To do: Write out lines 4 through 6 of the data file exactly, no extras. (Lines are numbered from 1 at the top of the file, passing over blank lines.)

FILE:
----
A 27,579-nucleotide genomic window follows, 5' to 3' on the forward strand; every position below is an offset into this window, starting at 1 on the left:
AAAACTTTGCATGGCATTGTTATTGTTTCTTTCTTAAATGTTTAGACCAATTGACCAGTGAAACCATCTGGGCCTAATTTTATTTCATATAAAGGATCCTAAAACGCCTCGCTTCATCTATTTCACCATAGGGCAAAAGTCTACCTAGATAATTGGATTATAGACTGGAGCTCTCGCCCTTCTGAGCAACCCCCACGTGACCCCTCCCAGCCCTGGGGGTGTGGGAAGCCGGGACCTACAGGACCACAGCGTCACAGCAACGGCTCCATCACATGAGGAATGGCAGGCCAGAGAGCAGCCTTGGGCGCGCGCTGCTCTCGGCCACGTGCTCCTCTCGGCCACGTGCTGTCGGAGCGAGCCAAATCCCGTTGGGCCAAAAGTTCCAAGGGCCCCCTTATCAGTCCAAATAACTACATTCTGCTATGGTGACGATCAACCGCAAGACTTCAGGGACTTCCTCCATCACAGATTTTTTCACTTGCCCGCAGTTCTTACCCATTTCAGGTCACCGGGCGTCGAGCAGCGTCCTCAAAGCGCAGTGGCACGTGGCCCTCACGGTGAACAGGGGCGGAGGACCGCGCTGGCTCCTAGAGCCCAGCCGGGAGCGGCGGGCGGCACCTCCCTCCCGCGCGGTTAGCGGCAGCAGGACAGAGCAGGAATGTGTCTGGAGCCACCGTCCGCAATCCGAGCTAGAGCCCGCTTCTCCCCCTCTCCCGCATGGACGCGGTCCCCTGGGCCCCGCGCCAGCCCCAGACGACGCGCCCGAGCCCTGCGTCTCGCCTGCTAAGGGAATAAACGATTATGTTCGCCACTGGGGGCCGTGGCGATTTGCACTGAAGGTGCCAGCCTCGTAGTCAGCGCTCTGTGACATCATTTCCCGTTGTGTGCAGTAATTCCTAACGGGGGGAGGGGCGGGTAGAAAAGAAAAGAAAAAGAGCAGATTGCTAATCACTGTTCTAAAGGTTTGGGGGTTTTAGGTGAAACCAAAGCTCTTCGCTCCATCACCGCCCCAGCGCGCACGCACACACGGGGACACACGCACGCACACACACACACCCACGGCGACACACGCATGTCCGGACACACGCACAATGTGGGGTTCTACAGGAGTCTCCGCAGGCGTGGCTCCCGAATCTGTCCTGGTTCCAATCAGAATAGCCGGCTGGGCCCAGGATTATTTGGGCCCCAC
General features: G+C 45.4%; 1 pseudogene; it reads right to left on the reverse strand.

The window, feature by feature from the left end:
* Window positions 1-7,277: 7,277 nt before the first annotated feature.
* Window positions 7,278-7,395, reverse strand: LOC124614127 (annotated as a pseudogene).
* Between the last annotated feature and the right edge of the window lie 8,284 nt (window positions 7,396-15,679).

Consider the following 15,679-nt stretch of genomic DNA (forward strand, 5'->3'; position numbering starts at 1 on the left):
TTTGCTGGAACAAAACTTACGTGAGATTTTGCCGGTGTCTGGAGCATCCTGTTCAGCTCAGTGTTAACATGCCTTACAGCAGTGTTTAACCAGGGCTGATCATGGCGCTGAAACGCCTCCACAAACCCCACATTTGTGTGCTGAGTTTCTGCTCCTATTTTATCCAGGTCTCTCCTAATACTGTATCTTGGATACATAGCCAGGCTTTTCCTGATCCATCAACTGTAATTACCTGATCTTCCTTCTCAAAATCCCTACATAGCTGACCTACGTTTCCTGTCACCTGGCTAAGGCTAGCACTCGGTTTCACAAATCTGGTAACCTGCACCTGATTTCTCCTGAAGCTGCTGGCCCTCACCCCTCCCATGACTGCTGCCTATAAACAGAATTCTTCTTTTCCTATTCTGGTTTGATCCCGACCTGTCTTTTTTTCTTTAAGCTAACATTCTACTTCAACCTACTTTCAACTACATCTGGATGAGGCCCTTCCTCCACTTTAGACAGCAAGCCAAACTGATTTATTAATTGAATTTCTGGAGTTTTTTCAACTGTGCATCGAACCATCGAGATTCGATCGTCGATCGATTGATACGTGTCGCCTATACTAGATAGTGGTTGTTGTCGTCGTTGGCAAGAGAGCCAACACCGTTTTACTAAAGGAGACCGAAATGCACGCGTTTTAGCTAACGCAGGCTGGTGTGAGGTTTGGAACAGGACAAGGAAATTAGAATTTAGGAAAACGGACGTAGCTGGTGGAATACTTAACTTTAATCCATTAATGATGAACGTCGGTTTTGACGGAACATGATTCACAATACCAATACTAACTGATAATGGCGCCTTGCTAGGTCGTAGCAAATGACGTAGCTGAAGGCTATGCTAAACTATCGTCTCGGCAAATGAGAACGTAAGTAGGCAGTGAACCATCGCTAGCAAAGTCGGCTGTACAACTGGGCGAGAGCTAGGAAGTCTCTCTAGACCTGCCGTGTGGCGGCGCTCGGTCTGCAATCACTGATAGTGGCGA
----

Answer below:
The window, feature by feature from the left end:
* Window positions 1-7,277: 7,277 nt before the first annotated feature.
* Window positions 7,278-7,395, reverse strand: LOC124614127 (annotated as a pseudogene).